Order Neil Peterson's
Embracing the Edge
on Amazon today.

Or buy it at the Edge Foundation. All profits from the sale of the book go to support the mission of the Edge Foundation.

View Neil's latest traveling blogs





Neil Peterson is an affiliate member of the National Speakers Association and frequently speaks to organizations on a variety of topics. Learn more

You may contact Neil about speaking engagements at:
(206) 910-7515

The holiday period always puts me in the mood for dancing.  Ever since I saw the movie Shall We Dance starring Richard Gere, Jennifer Lopes and Susan Sarandon a number of years ago, I been interested in dancing.  In fact, I enjoy it enough to serve as a dance host passenger cruise ships.  One of my favorites is the Argentine tango.  If I were to select one dance as a metaphor for life, it would be the tango.

The tango is actually a musical genre and its various forms originated in the lower-class districts of Buenos Aries in the late nineteenth century. According to the Wikipedia, the word Tango seems to have first been used in connection with the dance in the 1890s.  It was initially spread via theaters and street barrel organs from the suburbs of Buenos Aries to the working-class slums, then populated with hundreds of thousands of European immigrants, primarily Italians, Spanish and French.  A detailed and compelling history of the Argentine tango can be found on Argentina-tango.com.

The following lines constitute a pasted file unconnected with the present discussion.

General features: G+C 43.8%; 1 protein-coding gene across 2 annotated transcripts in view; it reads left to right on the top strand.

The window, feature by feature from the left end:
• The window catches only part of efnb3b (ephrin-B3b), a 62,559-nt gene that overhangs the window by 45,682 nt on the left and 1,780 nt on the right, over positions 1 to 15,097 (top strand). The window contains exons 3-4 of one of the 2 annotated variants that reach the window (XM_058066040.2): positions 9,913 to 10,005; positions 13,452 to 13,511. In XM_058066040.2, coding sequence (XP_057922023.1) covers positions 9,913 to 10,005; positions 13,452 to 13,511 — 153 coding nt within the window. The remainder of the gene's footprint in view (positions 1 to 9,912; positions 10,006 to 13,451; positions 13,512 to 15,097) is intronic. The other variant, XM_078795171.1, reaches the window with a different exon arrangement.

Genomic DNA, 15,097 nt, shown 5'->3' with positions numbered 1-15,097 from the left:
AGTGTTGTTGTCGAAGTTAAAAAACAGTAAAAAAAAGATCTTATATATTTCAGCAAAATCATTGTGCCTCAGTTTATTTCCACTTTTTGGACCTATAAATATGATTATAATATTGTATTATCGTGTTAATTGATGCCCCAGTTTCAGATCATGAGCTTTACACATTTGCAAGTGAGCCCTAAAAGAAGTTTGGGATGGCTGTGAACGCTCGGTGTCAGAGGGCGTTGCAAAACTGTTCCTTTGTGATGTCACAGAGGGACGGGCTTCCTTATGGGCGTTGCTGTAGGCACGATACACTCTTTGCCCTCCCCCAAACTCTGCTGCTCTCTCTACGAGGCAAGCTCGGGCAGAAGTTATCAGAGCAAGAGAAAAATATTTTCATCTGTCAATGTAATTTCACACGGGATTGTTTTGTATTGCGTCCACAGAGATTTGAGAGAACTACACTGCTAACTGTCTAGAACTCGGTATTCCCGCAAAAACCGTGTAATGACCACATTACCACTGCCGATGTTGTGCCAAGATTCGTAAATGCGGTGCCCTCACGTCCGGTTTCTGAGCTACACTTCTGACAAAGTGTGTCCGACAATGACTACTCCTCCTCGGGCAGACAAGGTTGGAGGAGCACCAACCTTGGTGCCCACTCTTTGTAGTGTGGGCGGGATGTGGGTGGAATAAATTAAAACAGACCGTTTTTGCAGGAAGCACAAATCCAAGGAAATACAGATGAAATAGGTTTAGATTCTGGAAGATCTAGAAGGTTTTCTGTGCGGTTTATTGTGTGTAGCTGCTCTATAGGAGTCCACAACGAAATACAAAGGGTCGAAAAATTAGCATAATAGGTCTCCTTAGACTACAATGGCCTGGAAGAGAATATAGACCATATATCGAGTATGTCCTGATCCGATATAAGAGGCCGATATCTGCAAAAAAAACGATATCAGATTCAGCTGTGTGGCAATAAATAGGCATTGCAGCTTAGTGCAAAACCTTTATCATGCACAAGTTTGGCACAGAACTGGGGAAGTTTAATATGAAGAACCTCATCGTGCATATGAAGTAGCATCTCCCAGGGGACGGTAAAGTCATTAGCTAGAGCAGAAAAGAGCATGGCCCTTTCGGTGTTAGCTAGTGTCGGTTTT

The appeal of the tango lies in its drama, sensuality and the seeming total absorption of the dancers into the dance.  There are many styles of tango practiced today including:

  • Tango Argentino
  • Tango Oriental (uruguayo)
  • Tango Canyengue
  • Tango Liso
  • Tango Salon
  • Tango Orillero
  • Tango Milonguero (Tango Apilado)
  • Tango Nuevo
  • Show Tango (also known as Fantasia)
  • Ballroom Tango
  • Finnish Tango

Another thing I like about the tango is that the basic steps are very straightforward to learn and you can improvise to many styles of music.

Hollywood has long had an infatuation with the tango, starting with Rudolf Valentino’s depiction of the dance in his film The Four Horsemen of the Apocalypse (1926)..  The film superstar played a gaucho (Argentine Cowboy) and performed the tango wearing wide trousers and leather chaps, while holding a carnation in his mouth and a whip in his hand.  Below are three more examples of the tango in the world of entertainment

First of course, there is the memorable scene in Shall We Dance where estate lawyer Richard Gere gets instruction in the tango from his beautiful instructor, Jennifer Lopes (“Don’t say anything; don’t think; don’t do anything you don’t feel!” she orders him).

Second is a scene from Take the Lead where some young teen rappers get a lesson in the seductive power of the tango.

Finally, is an example that shows off the playfulness of the tango as well in the French show, Tango-Pasion.

The tango, at its best, displays all of the emotional richness we seek in life.  Everyone should spend some time getting to know this dance and allow themselves to fall under its hypnotic spell and be swept around in its seductive embrace.